1. Quebec Student Strike
This year was marked by an uncharacteristically active year in Canadian student politics. The ramifications of the massive Quebec student strike (also known as the Maple Spring or le printemps érable) that occurred earlier this year was nothing new in this particular Canadian province. A long tradition of student strikes go back to the first occurrence of such a phenomenon in 1958. Since then, students in Quebec have gone on strike (some, including many Quebec judges, referred to it as a boycott) to protest a variety of governmental policies in 1968, 1974, 1978, 1986, 1988, 1990, 1996, 2005 and finally 2012.
The broader implications of this latest uprising likely won’t be fully known for a number of months. However, what appears to have been markedly different this time around was the strong showing of support not only from the Rest of Canada (ROC) but also from around the world. Furthermore, it would appear as though the student strike received unprecedented media coverage in the international press thus bringing attention to the wider international struggle pertaining to access to education in general and postsecondary/higher education in particular. A broader set of issues that were being discussed: the knowledge economy, the elimination of tuition fees (referred to as gratuité scolaire in French), intellectual property rights, the funding of research by private corporations and large multinational corporations, the commodification of higher education, the democratization of institutions of higher learning, etc. Thousands of students later joined by thousands of citizens of all ages staged massive protests on the 22 of each month starting on the 22nd of March.
With a majority government at the National Assembly, the Jean Charest Liberals adopted a hard-line against the major student organizations and their leaders. The Quebec Liberals rushed to pass Bill 78 (which became Law 12 upon receiving Royal Ascent) on May 18, 2012. It included, among other things, debilitating fines against student associations and student leaders found to be responsible for organizing protests. It also allowed police to declare any assembly of 50 or more people in any given area illegal. Finally, it effectively cancelled the winter 2012 semester at the institutions affected by the strike.
As the summer wore on, it became apparent that Jean Charest’s government would not give in to students’ demands and thus would not succeed in diffusing the tense political atmosphere that had prevailed in Quebec for over five months. Election speculation became rampant as rumors of a snap election multiplied. Finally, on August 1, Jean Charest announced that Quebeckers would be going to the polls on September 4. Most members of the official opposition Parti Québécois (PQ) had adorned the infamous red square (the symbol of the student strike) since the beginning of the student strike. However, this very public demonstration of support suddenly ended. On election day, Quebeckers voted for change: Pauline Marois’ PQ was awarded with a minority government. Marois’ first act was to annul Law 12 as well as the tuition hike (which was originally set at $1625 over five years but then changed to $1754 over seven years). Martine Desjardins, the president of the Fédération étudiante universitaire du Québec (FEUQ), was quick to declare victory. L’Association pour une solidarité syndicale étudiante (ASSÉ), which created the temporary coalition the Coalition large de l’Association pour une solidarité syndicale étudiante (CLASSE) during the uprising, did not go that as far as their FEUQ counterpart and then set its sights on the abolition of postsecondary tuition fees. The election of the PQ meant that a summit on education will be held in order to discuss a number of important issues pertaining to postsecondary education in the province of Quebec. The summit will take place in Montreal in February 2013. Nonetheless, four pre-summit meetings, two of which have already occurred, will take place before the main summit.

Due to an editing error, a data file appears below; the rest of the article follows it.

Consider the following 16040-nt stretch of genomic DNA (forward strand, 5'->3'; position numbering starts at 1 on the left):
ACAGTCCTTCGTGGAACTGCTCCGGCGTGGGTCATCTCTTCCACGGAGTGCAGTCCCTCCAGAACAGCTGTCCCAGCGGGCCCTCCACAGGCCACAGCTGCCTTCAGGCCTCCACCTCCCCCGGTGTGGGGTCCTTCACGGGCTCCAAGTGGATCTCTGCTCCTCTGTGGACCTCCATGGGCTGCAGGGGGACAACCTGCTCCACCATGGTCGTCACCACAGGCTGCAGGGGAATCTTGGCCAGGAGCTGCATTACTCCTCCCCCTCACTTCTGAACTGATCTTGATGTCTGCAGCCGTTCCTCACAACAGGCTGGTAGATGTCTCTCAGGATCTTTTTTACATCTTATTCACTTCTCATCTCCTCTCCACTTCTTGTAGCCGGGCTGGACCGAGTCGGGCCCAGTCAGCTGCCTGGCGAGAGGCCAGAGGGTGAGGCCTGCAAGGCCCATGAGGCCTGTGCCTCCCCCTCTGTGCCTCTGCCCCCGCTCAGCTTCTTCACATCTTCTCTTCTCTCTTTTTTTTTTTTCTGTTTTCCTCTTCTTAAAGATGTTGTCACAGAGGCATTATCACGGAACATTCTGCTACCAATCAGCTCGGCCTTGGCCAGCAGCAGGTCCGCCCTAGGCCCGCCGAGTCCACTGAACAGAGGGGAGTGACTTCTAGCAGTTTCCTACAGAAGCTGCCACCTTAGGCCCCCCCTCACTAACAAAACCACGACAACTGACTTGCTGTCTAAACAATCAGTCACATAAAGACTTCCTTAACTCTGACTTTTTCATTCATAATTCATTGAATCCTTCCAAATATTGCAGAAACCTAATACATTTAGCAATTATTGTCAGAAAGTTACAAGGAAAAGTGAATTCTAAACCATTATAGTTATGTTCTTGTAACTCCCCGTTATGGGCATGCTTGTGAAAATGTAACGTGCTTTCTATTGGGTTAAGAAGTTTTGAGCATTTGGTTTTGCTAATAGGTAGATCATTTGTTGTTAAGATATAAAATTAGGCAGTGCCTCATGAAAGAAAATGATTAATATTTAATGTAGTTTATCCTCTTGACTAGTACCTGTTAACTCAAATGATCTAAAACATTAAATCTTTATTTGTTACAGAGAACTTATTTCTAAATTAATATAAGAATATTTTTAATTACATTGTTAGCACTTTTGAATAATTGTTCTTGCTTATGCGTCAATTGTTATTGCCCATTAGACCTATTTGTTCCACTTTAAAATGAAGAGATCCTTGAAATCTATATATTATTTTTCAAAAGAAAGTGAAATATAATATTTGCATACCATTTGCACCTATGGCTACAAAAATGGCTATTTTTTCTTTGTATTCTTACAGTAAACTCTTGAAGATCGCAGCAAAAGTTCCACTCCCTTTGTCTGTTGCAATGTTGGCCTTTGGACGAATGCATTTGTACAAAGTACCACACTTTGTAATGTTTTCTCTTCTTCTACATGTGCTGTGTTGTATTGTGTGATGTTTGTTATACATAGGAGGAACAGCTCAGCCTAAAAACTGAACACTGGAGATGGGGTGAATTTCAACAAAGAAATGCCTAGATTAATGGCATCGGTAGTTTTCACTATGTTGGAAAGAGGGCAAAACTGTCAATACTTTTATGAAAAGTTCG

2. The Revolving Door at U of T
The University of Toronto Student Union (UTSU) were forced to hire a new executive director after Amir Bashir vacated the position. The revolving door theory was once again validated when it was announced that former two-term UTSU president/former two-term Canadian Federation of Students-Ontario chairperson Sandy Hudson had been hired to fill the vacant position. We later found out that immediately following Amir Bashir’s departure from the UTSU, he was hired as the executive director for the Scarborough Campus Students’ Union. During the 2009-2010 academic year, Bashir was the SCSU’s vice-president external as well as having taken on the role of interim president following the impeachment of the then-SCSU’s president Zuhair Syed three months before the end of his mandate.
3. Money Allegedly Stolen from Canadian Federation of Students-Saskatchewan